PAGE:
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Denise Gough: From feral brilliance in 'People, Places & Things' to a Broadway debut in 'Angels in America'

Charles McNulty, Los Angeles Times on

Published in Entertainment News

NEW YORK -- At the start of Duncan Macmillan's "People, Places & Things," which concluded its triumphant run at St. Ann's Warehouse in Brooklyn on Sunday, Emma, an actress with a serious substance abuse problem, is flailing about in Chekhov's "The Seagull." She's practically teetering as she delivers Nina's famous speech, "I'm a seagull. No, that's not right. I'm an actress."

As portrayed by Denise Gough, the Irish-born, London-based powerhouse who won an Olivier Award for her performance, Emma might be more truthfully wondering whether she's an actress or an addict. At the moment, the high she's getting from pills and booze seems to have overtaken the intoxication of performing onstage.

No performance this year has affected me as viscerally. If I were to pick a runner-up, it might be Gough's anguished portrayal of Harper in the National Theatre production of "Angels in America," which I saw in the summer and am eager to see again once it opens on Broadway in March.

Wanting to meet the woman capable of this brilliant double act, I arranged to have coffee with Gough in Brooklyn Heights on Thanksgiving morning. Sneaking in some errands beforehand, I felt self-conscious, in an Emma-like way, about carrying shopping bags that contained a giant pumpkin pie and several bottles of red wine, which I did my best not to rattle as I greeted this stunningly attractive actress whose vegan diet and strict self-care regimen have preserved the radiance her character trashed long ago.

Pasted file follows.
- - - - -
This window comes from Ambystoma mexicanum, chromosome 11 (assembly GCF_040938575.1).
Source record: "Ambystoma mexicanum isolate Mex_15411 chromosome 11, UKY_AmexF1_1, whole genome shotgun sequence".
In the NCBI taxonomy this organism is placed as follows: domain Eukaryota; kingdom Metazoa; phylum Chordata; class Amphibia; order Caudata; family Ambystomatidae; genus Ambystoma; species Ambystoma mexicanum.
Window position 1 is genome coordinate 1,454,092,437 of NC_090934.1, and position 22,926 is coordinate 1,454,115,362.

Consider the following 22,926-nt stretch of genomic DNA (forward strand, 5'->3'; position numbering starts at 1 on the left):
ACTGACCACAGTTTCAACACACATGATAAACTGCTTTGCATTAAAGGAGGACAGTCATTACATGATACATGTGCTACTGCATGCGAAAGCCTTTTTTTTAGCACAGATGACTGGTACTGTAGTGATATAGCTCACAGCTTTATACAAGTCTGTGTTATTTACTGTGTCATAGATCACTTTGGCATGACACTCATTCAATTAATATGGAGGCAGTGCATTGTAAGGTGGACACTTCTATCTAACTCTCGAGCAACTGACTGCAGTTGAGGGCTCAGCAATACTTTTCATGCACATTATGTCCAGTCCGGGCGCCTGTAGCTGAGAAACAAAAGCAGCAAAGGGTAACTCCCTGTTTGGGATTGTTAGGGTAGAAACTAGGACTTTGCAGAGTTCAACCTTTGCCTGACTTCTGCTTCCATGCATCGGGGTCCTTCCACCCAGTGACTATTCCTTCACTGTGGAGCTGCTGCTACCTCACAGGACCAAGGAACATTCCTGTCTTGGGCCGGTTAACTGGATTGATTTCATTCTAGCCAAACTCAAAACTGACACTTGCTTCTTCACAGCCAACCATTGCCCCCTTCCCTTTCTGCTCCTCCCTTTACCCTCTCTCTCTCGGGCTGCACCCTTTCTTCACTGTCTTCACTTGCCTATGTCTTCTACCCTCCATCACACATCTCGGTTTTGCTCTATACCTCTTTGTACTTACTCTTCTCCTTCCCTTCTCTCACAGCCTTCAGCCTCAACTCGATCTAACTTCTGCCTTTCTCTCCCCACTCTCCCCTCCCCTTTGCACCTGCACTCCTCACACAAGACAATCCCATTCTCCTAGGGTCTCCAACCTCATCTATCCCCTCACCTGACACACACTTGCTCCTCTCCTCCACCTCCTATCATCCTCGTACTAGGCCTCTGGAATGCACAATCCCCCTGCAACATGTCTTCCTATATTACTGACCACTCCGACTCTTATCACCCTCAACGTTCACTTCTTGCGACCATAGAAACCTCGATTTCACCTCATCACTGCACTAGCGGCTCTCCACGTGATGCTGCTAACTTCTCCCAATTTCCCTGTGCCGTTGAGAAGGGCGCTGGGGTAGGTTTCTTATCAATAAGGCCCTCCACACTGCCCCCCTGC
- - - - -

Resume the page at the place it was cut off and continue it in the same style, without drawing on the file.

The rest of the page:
The stars have aligned for Gough, and she's not at all superstitious about acknowledging her moment. She's grateful success has come to her when it did, in her mid-30s, and not sooner.

"It was tough for a long time," she admitted. "When I was out of work, I'd look up Julianne Moore and Frances McDormand, actresses whose big, juicy stuff came later, and think maybe I'll be like them. Having this big break happen when it did is glorious because you know what life is about. I don't know that I could have handled it at 23. At least now I can have a sense of humor about it."

 

Two things became supremely evident during my conversation with Gough: She has a good deal in common with the assertively intelligent, fiercely independent and casually profane Emma -- and she's a good deal saner. As playful as she is candidly introspective, she's still somewhat agog that acting heroes like John Lithgow are saying hello after the show, "Angels in America" costar Nathan Lane is inviting her to lunch in TriBeCa and that she's getting to shoot a movie back in England ("The Kid Who Would Be King") in the interval between her first two New York gigs. (A prestige showcase film, about the French writer Colette starring Keira Knightley, is also in the works.)

From a large Irish family in Ennis, County Clare, Gough learned to fend for herself early on. A self-described wild child, she was living with a boyfriend in London at 16 and had to improvise her survival. ("I kept shaving my head, so I didn't look like a victim so much as a little mad person.") She found mentors at the Academy of Live and Recorded Arts, where she won a scholarship, but she also confronted detractors. One faculty member said she'd never have a stage career with her voice, but that only spurred her to develop it into a majestic instrument.

She attributes a good portion of her success to sheer stubbornness. Yet it was only a few years ago that she was contemplating giving up the profession.

"I hadn't worked for 13 months," Gough recalled. "I was living on 30 pounds a week. I was working with kids, meditating all the time, going to yoga. I finally said, 'If I have to give up, I've done good. I've worked with some brilliant people. Maybe that was my time.' It was a very painful process to surrender, but surrender is everything. And then this play came along."

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